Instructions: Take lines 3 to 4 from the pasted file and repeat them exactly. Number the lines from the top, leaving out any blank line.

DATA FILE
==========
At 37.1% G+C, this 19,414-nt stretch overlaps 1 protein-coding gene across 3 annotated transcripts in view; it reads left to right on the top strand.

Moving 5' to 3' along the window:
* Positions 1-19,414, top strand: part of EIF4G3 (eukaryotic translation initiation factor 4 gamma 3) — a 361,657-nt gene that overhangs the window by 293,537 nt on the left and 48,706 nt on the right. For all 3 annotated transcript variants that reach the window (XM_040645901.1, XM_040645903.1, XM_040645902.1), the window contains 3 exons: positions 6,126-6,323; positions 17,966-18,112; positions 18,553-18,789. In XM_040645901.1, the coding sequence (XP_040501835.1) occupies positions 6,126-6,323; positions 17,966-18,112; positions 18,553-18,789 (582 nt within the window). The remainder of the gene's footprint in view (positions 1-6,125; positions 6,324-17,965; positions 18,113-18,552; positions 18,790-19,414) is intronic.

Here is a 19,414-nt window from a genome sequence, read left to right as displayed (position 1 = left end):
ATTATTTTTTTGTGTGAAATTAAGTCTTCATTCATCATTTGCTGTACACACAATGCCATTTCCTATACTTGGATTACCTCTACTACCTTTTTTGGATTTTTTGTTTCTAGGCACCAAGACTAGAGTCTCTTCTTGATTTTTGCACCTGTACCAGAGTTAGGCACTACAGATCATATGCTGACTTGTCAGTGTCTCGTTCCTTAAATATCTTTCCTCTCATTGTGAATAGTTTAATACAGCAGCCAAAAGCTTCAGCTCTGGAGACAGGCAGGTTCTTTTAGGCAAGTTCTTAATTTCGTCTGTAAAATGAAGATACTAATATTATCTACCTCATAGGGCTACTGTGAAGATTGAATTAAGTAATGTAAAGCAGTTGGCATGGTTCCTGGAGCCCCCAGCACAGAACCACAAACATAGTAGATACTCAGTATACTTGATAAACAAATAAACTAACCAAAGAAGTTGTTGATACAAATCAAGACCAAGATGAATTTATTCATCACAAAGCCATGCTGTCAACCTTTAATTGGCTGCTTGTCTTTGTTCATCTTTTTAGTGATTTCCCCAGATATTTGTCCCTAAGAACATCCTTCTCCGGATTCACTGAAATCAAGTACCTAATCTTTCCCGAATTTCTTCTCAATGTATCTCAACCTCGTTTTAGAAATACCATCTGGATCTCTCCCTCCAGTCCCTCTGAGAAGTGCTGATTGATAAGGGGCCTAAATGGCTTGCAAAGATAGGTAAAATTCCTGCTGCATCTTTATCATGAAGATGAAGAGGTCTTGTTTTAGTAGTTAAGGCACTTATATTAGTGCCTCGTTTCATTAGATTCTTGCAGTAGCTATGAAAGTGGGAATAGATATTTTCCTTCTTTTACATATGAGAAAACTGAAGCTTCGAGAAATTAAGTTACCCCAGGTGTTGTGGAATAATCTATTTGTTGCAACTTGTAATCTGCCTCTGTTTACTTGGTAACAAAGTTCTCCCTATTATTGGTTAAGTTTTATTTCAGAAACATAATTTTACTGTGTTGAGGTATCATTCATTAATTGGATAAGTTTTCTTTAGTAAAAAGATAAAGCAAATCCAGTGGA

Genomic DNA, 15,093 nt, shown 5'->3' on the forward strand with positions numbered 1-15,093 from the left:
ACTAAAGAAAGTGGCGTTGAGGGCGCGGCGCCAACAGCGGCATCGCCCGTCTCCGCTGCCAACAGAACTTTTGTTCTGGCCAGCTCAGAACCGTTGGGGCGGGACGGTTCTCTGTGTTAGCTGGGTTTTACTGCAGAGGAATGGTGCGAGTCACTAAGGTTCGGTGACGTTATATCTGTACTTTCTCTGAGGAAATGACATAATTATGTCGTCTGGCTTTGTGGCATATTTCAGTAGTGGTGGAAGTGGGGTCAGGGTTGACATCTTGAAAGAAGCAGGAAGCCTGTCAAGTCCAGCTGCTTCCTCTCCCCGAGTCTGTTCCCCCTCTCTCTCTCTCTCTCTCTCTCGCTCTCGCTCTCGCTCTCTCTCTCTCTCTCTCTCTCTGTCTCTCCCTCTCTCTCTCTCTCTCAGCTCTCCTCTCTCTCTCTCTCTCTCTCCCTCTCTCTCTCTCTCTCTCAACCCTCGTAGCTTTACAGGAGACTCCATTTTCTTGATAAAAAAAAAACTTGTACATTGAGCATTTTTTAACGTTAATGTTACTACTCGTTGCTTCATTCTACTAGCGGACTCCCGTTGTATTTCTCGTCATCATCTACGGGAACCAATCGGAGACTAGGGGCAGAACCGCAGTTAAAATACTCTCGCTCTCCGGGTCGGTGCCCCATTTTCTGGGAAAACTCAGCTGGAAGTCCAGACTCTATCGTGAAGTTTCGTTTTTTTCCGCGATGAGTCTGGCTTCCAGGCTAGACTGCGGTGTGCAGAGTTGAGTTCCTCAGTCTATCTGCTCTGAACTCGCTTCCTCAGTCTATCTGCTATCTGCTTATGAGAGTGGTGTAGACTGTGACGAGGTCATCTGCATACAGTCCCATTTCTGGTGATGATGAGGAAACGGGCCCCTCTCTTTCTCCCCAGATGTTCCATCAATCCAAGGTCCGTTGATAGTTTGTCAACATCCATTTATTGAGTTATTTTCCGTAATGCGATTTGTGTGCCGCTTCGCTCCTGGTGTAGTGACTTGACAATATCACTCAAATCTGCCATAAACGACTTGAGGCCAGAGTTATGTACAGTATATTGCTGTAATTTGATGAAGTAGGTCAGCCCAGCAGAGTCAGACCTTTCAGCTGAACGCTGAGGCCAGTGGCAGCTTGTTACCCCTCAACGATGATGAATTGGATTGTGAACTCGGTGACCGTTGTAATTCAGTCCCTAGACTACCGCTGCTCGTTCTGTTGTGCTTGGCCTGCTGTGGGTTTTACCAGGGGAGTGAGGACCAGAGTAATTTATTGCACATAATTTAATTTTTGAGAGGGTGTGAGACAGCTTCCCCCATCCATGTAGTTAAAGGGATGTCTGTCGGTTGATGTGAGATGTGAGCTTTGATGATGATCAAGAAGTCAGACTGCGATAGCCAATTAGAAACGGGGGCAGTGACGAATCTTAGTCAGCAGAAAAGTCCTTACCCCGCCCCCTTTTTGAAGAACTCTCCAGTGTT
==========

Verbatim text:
* Positions 1-19,414, top strand: part of EIF4G3 (eukaryotic translation initiation factor 4 gamma 3) — a 361,657-nt gene that overhangs the window by 293,537 nt on the left and 48,706 nt on the right. For all 3 annotated transcript variants that reach the window (XM_040645901.1, XM_040645903.1, XM_040645902.1), the window contains 3 exons: positions 6,126-6,323; positions 17,966-18,112; positions 18,553-18,789. In XM_040645901.1, the coding sequence (XP_040501835.1) occupies positions 6,126-6,323; positions 17,966-18,112; positions 18,553-18,789 (582 nt within the window). The remainder of the gene's footprint in view (positions 1-6,125; positions 6,324-17,965; positions 18,113-18,552; positions 18,790-19,414) is intronic.

Here is a 19,414-nt window from a genome sequence, read left to right as displayed (position 1 = left end):